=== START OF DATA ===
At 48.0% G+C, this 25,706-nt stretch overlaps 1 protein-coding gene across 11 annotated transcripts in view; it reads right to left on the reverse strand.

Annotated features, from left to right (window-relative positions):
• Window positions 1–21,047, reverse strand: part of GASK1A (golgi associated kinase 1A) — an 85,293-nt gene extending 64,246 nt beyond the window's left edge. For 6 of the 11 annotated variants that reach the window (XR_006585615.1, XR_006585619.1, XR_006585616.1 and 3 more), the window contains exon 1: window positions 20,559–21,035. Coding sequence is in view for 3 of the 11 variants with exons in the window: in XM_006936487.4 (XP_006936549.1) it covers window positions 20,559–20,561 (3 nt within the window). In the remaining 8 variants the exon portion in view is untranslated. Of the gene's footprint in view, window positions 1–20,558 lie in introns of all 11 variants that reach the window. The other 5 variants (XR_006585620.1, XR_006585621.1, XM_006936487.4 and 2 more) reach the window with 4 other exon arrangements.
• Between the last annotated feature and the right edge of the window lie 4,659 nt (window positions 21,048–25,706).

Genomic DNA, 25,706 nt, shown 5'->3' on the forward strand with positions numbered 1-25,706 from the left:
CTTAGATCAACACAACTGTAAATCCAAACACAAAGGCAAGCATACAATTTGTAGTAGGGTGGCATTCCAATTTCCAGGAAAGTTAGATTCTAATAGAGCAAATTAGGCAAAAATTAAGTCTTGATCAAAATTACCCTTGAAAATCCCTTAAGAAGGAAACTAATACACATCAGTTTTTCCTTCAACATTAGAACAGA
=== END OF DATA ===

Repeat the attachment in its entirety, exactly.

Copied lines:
At 48.0% G+C, this 25,706-nt stretch overlaps 1 protein-coding gene across 11 annotated transcripts in view; it reads right to left on the reverse strand.

Annotated features, from left to right (window-relative positions):
• Window positions 1–21,047, reverse strand: part of GASK1A (golgi associated kinase 1A) — an 85,293-nt gene extending 64,246 nt beyond the window's left edge. For 6 of the 11 annotated variants that reach the window (XR_006585615.1, XR_006585619.1, XR_006585616.1 and 3 more), the window contains exon 1: window positions 20,559–21,035. Coding sequence is in view for 3 of the 11 variants with exons in the window: in XM_006936487.4 (XP_006936549.1) it covers window positions 20,559–20,561 (3 nt within the window). In the remaining 8 variants the exon portion in view is untranslated. Of the gene's footprint in view, window positions 1–20,558 lie in introns of all 11 variants that reach the window. The other 5 variants (XR_006585620.1, XR_006585621.1, XM_006936487.4 and 2 more) reach the window with 4 other exon arrangements.
• Between the last annotated feature and the right edge of the window lie 4,659 nt (window positions 21,048–25,706).

Genomic DNA, 25,706 nt, shown 5'->3' on the forward strand with positions numbered 1-25,706 from the left:
CTTAGATCAACACAACTGTAAATCCAAACACAAAGGCAAGCATACAATTTGTAGTAGGGTGGCATTCCAATTTCCAGGAAAGTTAGATTCTAATAGAGCAAATTAGGCAAAAATTAAGTCTTGATCAAAATTACCCTTGAAAATCCCTTAAGAAGGAAACTAATACACATCAGTTTTTCCTTCAACATTAGAACAGA